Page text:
Category » Movies
Straight Outta Compton is an upcoming biopic about rap group N.W.A that is being released next year via Universal Pictures. As a MASSIVE N.W.A fan, I was super excited. While biopics aren’t generally so ‘bio,’ it’s still exciting to pretend that you are living with the times that film is featuring. However, while hip-hop is supposed to be about uplifting a culture that gets stepped on by white supremacy, women don’t seem to get a break. Read More
It’s about time we had the female-driven answer to "127 Hours". Written and spoken tales of surviving in the American wilderness have been around since the beginning of our history and are a fundamental part of our country's lore. But, as history and our modern media would have it, these tales traditionally focus on men - our Lewis and Clarks, our Jack Londons. Read More
Tired of seeing free movies? Nope. Interested in seeing kick-ass women in lead roles? Hell yes. Lucky for you, Videology’s Strong Female Lead series kicks off this August, and they’re celebrating women in cinema by screening a different movie every month, each with a powerful female at the center of the action.  The Williamsburg video store/bar/screening room is host to all kinds of fun screening parties and themed bingo nights, and it begins its Strong Female Lead series on August 7th with Slums of Beverly Hills, starring Natasha Lyonne. Read More

Movie Review: Tammy

BY Emily Rems in Movies

Co-written by Hollywood power couple Melissa McCarthy and Ben Falcone, directed by Falcone, and starring McCarthy as the titular Tammy, this rowdy road-trip flick is everything female fans hoped it would be. Most scenes pass the “Bechdel Test” with flying colors (meaning they involve at least two women talking to each other about something other than men). The script maximizes McCarthy’s supernatural physical comedy abilities while minimizing the kind of lame fat jokes that have plagued her in less shrewdly scripted projects. Read More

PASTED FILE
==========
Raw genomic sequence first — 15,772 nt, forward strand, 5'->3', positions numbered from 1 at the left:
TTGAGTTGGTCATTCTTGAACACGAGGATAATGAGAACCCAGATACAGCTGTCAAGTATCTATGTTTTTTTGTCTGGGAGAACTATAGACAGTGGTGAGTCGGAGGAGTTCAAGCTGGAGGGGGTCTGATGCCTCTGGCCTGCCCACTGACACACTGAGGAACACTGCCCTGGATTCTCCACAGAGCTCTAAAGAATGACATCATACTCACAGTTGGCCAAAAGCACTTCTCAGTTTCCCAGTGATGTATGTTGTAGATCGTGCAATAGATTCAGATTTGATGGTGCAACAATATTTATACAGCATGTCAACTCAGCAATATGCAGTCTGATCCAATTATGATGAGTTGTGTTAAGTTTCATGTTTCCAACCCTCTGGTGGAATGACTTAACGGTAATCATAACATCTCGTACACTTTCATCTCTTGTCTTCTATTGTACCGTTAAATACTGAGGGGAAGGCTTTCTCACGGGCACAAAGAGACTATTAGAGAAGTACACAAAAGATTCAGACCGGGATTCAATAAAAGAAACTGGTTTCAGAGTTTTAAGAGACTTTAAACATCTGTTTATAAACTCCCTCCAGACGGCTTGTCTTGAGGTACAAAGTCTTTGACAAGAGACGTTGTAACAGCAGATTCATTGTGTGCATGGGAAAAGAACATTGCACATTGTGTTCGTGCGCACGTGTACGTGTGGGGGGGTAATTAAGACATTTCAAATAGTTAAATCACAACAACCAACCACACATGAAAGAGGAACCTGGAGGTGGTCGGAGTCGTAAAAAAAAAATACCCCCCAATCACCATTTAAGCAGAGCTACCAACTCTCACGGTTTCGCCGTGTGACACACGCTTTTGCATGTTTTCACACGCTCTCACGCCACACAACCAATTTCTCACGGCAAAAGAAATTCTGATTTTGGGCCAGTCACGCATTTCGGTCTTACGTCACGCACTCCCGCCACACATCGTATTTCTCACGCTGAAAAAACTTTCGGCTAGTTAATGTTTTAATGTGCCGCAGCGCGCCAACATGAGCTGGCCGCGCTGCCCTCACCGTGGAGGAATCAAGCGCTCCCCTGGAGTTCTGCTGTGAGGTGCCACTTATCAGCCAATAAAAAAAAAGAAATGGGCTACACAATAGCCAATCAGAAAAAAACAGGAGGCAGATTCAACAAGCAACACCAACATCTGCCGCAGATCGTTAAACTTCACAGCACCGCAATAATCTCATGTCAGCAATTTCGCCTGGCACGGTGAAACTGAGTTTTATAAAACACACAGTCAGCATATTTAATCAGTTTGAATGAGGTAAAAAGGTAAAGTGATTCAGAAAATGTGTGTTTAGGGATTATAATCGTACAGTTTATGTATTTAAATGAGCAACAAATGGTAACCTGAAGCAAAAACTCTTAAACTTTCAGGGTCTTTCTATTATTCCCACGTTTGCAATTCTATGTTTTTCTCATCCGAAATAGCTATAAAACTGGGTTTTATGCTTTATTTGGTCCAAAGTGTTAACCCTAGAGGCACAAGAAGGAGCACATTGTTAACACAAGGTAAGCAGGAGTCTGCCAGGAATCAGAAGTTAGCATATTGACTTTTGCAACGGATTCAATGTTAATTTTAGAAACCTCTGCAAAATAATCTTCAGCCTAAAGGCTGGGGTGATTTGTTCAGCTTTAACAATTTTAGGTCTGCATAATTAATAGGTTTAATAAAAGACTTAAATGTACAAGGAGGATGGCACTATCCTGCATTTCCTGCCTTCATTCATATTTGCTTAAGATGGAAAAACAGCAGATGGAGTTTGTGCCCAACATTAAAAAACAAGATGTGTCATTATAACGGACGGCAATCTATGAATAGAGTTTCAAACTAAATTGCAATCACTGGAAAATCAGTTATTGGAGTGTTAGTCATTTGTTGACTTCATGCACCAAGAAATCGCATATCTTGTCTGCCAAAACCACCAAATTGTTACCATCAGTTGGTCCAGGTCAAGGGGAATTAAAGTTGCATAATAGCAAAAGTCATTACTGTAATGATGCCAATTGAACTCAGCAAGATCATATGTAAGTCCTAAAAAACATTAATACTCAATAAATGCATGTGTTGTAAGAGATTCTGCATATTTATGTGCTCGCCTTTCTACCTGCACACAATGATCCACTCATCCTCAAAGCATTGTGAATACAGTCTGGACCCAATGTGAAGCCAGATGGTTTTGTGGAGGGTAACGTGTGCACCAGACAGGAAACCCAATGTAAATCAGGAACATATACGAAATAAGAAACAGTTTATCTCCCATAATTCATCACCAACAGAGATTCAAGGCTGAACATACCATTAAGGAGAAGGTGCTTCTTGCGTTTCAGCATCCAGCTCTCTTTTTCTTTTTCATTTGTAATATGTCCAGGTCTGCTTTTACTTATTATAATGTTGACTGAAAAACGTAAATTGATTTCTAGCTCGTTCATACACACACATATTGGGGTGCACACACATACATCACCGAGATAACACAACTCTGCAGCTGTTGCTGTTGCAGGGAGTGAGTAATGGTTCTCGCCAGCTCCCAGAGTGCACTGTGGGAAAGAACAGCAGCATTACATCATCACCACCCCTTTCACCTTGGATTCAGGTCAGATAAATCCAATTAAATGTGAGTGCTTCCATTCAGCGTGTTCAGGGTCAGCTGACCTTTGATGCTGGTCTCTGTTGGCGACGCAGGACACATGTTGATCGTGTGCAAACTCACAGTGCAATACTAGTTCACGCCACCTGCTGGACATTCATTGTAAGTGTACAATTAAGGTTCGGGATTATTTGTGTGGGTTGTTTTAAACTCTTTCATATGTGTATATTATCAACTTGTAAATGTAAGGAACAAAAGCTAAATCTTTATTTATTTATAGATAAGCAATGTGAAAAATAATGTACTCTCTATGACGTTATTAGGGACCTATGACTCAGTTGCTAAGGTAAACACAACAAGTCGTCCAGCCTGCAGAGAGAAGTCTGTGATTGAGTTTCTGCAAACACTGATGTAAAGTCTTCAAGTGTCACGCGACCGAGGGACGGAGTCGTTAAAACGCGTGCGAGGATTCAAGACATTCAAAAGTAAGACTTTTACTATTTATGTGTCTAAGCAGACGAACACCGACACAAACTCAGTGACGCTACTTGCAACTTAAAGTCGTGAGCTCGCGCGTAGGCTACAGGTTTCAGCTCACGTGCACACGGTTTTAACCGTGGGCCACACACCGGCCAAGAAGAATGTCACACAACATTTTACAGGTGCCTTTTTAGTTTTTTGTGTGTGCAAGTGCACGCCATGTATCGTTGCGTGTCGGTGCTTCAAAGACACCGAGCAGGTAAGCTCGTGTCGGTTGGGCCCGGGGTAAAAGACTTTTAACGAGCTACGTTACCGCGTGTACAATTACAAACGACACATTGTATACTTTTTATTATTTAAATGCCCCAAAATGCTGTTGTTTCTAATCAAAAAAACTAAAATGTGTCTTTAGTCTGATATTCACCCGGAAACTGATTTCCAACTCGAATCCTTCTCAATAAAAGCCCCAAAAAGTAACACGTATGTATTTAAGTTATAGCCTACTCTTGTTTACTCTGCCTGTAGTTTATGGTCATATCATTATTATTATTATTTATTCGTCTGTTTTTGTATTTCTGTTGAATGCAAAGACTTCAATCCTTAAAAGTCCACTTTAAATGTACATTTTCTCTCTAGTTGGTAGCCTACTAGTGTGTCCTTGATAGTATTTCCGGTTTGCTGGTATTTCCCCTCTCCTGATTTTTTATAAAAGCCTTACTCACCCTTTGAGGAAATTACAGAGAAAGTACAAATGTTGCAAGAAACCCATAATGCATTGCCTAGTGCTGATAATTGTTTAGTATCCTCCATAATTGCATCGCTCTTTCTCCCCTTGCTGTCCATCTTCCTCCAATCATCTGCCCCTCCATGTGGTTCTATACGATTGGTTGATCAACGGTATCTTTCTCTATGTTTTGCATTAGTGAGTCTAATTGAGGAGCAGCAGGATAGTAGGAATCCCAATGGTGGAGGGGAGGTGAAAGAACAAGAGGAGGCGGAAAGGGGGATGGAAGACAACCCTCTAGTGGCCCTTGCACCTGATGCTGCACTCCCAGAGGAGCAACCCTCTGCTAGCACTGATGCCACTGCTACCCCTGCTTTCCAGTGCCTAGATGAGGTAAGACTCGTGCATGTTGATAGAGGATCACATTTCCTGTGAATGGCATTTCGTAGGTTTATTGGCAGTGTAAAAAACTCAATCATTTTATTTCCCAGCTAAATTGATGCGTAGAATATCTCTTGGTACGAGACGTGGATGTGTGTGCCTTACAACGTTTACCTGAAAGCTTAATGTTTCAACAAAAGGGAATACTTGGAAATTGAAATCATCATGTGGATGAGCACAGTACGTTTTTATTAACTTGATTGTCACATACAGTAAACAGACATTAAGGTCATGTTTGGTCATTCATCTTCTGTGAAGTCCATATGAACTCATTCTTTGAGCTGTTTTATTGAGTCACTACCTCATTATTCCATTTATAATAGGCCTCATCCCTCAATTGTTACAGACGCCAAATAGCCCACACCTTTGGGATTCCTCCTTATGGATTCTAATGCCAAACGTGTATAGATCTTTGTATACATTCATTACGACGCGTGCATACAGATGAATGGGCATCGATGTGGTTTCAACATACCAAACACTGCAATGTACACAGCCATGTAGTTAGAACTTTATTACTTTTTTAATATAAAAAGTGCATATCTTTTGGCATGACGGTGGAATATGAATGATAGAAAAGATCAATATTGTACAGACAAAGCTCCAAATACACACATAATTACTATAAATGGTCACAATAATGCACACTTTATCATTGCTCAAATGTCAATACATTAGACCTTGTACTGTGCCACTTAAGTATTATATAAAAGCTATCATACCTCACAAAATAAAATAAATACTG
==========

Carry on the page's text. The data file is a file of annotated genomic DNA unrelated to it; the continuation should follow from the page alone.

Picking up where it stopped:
Early last week, I had the pleasure of speaking with Brooklyn-based indie filmmakers Rémy Bennett and Émilie Richard-Froozan, the BFF directors behind the upcoming film Buttercup Bill. The film can best be described as a dream sequence, a vibrant story of two childhood friends, Patrick and Pernilla, more akin to siblings separated at birth, who reunite after a tragedy. “The genre is doomed love,” Rémy told me, “like people who have this electricity and chemistry but it just doesn’t work out. Read More
The trailer for Swedish festival favorite We Are The Best! promises a film “for everyone who is 13 years old, everyone who will be 13 years old, and everyone who used to be 13 years old.” It’s also a film that will convince you that 13-year-old girls are, in fact, “The Best. Read More
Imagine if Date Movie—the romcom spin-off of the Scary Movie franchise—were about 50 times smarter. This seems to be the premise of They Came Together, a chick flick parody directed by David Wain (Wet Hot American Summer, Role Models) that stars Amy Poehler and Paul Rudd and features pretty much every funny working actor today: Bill Hader, Ellie Kemper, Michael Ian Black, Jack McBrayer, Kenan Thompson, Michaela Watkins, Adam Scott…the list goes on. The story begins with Molly (Poehler) and Joel (Rudd) on a double date with another couple trading stories of how they met. Read More
Why do so many romantic comedies and Disney films end with marriage? What is about this ceremony that makes it the ultimate happy ending? Documentary filmmaker Doug Block answers this plus more in the documentary 112 Weddings. Over the past couple decades; Block had filmed weddings in his free time in order to make some extra cash between documentaries. Using some of this footage as well as new footage that showcases some of the couples (and not-so-couples) after the big day. The documentary’s official title is 112 Weddings: Happily Ever After is Complicated. Read More
"I'm gonna say it out loud right now--out loud right now," Jenny Slate's character stammers in a clip from Obvious Child, broadcast during an interview with her and Gillian Robespierre on NPR's Fresh Air. Pregnancy, abortion, farts, tummies: these two women are saying it all out loud in the new romantic comedy, now in theaters. Co-written and directed by Robespierre,Obvious Child is about a female stand-up comedian (Slate) who decides to get an abortion after a drunken one-night stand. Read More
In the 1920s and 30s, the twins Violet and Daisy Hilton were as close to being vaudeville royalty as any two people could get.  They were talented performers: they could sing and dance, they played any number of musical instruments, they were witty and charming and crowds of fans flocked to their shows every night.  They also had one other appealing factor: a small piece of flesh on their backs that had conjoined the sisters since the day they were born.  Growing up with such a visible physical handicap, their eventual success was not necessarily expected. Read More
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